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Finessing the Double Bottom

Chartered Market Technician Lee Bohl explains what to look for and how to manage the “Double Bottom” technical chart pattern.

Most traders who have even a passing acquaintance with technical analysis have heard about a classic chart pattern called the double bottom. It looks like a "W" on the chart. The standard trading methodology suggests buying when the stock breaks out past the middle peak of the "W" and setting an initial target by adding the distance between the bottoms and the middle peak to the breakout price. (See figure 1). By buying the breakout a trader is hoping for a higher probability that the stock will reverse as opposed to going sideways. However, the temptation is always there to try and enter the trade earlier and capture some of the move up from the second bottom to the middle peak, which can sometimes be substantial, especially when the double bottom is quite tall.

Figure 1

The trade setup

If an earlier entry appeals to you, here are some possible clues you can look for: 

How the bottoms form in relationship to the Bollinger® Bands

In order to use Bollinger Bands to clarify bottoming formations we have to understand what they are really telling us. Bollinger Bands are in essence showing us what are relative highs and lows given changes in volatility. For example, let’s say a stock runs up to a new high, then pulls back, and then moves back to a marginally higher high. That second high is obviously a higher high on an absolute basis. But is it really a higher high on a relative basis if market volatility picked up substantially when it was made? Bollinger Bands can help answer this question.
In my experience, buying into the second bottom is considered a better practice when it forms like this:

  • The first low is touching or outside the lower band.
  • The second low is inside the lower band.

The second low can be higher or lower than the first low. The fact that the second low is within the lower band is telling us that it is a higher low on a relative basis. This fact allows us to consider buying the second low, even if it is lower than the first one with, for me, added confidence.

How the RSI behaves when the bottoms form

The RSI is a type of indicator called a momentum oscillator and is commonly used to detect overbought and oversold conditions. Welles Wilder, who developed the indicator in 1978, felt the most effective use of the RSI was looking for divergences to help identify potential changes in trend. For a double bottom we would like to see the second bottom form at the same or slightly lower price level than the first, with the RSI having a higher value at the second bottom than at the first. What all this is telling us it that the second low is being made with less momentum than the first.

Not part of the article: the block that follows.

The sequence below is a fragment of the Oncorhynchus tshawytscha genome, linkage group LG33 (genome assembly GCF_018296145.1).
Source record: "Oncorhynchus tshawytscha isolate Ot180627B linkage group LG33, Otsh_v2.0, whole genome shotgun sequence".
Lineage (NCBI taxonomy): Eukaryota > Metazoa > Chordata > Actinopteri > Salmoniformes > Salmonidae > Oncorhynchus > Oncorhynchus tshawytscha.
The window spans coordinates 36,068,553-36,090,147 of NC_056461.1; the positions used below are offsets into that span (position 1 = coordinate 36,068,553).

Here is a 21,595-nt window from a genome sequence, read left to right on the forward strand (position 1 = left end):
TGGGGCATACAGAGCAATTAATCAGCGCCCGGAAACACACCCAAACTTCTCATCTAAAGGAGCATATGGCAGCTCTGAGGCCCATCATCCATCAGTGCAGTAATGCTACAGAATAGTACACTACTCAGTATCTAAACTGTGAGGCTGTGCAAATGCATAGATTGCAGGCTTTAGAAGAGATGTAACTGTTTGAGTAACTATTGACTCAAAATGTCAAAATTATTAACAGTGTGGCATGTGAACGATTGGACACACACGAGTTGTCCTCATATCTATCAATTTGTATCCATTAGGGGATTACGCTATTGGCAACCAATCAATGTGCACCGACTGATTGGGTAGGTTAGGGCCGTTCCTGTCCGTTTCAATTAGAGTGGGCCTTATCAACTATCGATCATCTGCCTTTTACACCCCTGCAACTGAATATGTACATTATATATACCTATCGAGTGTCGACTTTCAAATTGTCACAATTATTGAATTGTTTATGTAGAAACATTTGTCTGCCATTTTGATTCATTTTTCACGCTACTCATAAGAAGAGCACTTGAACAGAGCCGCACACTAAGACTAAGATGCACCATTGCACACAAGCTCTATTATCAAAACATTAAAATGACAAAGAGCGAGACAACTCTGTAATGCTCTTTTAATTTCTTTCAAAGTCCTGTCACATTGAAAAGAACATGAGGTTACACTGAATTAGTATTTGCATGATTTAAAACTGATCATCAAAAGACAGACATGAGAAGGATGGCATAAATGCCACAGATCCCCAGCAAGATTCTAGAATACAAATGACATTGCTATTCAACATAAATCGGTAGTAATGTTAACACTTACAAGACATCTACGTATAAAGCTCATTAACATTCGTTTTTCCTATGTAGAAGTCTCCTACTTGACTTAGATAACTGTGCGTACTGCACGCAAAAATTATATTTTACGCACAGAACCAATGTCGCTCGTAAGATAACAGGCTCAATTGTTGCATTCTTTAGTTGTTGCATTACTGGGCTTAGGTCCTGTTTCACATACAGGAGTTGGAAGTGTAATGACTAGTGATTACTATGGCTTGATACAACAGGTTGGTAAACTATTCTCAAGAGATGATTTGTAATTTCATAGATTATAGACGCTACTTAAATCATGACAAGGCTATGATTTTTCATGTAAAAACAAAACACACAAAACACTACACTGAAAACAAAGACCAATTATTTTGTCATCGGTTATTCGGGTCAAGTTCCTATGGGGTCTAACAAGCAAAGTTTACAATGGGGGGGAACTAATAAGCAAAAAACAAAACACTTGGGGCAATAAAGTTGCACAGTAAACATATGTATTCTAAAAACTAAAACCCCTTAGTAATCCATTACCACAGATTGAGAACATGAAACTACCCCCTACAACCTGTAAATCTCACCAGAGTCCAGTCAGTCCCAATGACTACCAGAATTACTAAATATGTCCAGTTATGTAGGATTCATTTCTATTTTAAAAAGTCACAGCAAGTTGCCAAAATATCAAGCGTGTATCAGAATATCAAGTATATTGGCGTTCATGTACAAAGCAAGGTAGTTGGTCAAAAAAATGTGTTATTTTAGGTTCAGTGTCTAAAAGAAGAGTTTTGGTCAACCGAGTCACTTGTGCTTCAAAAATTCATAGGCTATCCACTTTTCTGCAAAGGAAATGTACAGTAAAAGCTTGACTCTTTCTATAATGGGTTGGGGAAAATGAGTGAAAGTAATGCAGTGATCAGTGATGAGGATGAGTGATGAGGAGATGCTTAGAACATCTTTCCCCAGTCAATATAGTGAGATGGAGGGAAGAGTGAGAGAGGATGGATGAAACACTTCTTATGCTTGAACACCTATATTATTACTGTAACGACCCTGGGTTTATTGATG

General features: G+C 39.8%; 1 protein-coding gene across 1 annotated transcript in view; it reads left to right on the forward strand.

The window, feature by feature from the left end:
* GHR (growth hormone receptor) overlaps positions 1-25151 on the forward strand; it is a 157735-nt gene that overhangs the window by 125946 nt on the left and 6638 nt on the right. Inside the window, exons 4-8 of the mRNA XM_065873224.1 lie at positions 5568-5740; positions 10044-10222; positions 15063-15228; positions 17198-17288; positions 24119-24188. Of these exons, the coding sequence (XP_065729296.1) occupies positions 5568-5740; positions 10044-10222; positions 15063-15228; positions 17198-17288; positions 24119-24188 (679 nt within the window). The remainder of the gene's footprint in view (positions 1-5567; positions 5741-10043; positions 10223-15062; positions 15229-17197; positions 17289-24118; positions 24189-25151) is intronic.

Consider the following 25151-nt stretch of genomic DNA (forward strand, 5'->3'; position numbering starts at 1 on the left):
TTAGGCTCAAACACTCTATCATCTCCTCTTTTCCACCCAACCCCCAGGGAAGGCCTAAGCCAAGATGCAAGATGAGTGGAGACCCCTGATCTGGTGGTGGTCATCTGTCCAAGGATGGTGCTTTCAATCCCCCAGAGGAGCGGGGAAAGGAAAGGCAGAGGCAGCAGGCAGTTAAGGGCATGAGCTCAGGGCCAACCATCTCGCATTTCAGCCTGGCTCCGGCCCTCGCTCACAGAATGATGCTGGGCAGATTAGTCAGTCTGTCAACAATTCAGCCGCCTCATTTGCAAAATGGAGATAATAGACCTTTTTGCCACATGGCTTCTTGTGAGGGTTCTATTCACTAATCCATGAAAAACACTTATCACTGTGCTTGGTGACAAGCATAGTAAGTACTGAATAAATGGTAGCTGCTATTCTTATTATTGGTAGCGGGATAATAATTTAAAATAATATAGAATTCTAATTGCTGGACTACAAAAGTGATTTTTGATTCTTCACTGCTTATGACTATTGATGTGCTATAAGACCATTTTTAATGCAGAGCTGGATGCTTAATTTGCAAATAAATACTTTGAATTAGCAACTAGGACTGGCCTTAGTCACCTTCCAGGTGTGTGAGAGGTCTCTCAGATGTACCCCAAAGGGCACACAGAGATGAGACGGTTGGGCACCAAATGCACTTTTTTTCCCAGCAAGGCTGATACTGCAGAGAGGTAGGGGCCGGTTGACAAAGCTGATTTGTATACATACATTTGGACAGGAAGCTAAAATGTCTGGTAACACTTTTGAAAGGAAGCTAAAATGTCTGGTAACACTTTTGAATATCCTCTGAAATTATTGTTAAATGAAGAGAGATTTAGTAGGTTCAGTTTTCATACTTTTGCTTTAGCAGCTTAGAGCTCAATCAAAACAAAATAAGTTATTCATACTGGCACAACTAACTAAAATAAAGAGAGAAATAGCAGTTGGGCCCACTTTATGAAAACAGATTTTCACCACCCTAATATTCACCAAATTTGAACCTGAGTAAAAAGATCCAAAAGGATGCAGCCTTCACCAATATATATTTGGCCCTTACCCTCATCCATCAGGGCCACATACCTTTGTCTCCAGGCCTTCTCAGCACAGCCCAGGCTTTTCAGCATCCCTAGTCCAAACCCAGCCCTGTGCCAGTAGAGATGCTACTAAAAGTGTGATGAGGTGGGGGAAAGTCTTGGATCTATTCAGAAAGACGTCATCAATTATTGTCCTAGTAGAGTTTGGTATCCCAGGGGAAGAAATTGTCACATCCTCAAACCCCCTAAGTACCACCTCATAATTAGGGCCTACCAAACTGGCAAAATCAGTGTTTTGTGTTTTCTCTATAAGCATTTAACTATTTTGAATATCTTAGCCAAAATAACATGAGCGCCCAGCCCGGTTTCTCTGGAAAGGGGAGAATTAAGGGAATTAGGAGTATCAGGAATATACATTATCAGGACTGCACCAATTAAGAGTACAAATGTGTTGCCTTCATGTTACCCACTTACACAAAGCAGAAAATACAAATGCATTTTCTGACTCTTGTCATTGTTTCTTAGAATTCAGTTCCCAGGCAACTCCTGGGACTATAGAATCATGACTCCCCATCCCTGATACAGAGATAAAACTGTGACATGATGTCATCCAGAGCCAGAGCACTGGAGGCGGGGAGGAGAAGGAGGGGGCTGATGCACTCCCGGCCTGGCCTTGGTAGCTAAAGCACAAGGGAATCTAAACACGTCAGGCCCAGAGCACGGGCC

Where the bottoms form in relation to moving averages

I have found that double bottoms tend to be more reliable if they form under a moving average of appropriate length. For shorter-term bottoms I check to see if they are forming under the fifty day moving average. Longer-term bottoms should form under the 200-day moving average.

Volume pattern

Double bottoms tend to be more reliable if the volume as the second bottom forms is less than was seen on the first bottom. Also, it is better if volume is generally declining as the pattern progresses.

Overall market environment

Buying a stock near the second bottom is a bullish trade and bullish trades obviously work out more often if the overall market is bullish too. One simple method I use to assess the health of the market is to look at the slope of the 100 day simple moving average of an index that contains stocks similar to the one I want to trade. For example if I am attempting to pick a bottom in a large cap technology stock, I’ll look to see if the 100 day moving average of the NASDAQ 100 is sloped up.

Figure 2 shows a typical set up.

Figure 2

Managing the trade: The two-stage approach

Once the second bottom is identified with the characteristics listed above, I typically wait for some type of confirmation. This could be a close near the high of the day with an increase in volume, or even better, seeing the stock trade above the high of the previous day. For the target, I will sell at the rally high (middle peak of the “W”) which often acts as a resistance level. If the stock moves against me I will consider exiting if it trades below the lower of the two lows.

If the stock reaches my initial target of the rally high, I will sell and take a profit. However, I am not necessarily done with the trade. Remember that if the stock can clear the middle peak of the “W”, the odds increase that that the stock is really reversing its previous trend. If that occurs, I will buy back into the stock with an initial profit objective based on the classic method of adding the distance between the bottoms and the middle peak to the breakout price. Naturally there are no guarantees that the stock will achieve this target price. If the stock doesn’t reach this objective and trades back below the middle peak I will exit the trade, hopefully for only a small loss.

This two-stage approach has several advantages. If the stock only makes it to the middle peak and then reverses, I should have a profit. If it does break out but then fails, I have a loss on the position I re-entered but the gain on my first trade generally still gives me an overall profit. Finally if the breakout succeeds and travels to the target, I will have captured almost the entire move from the very bottom of the formation.

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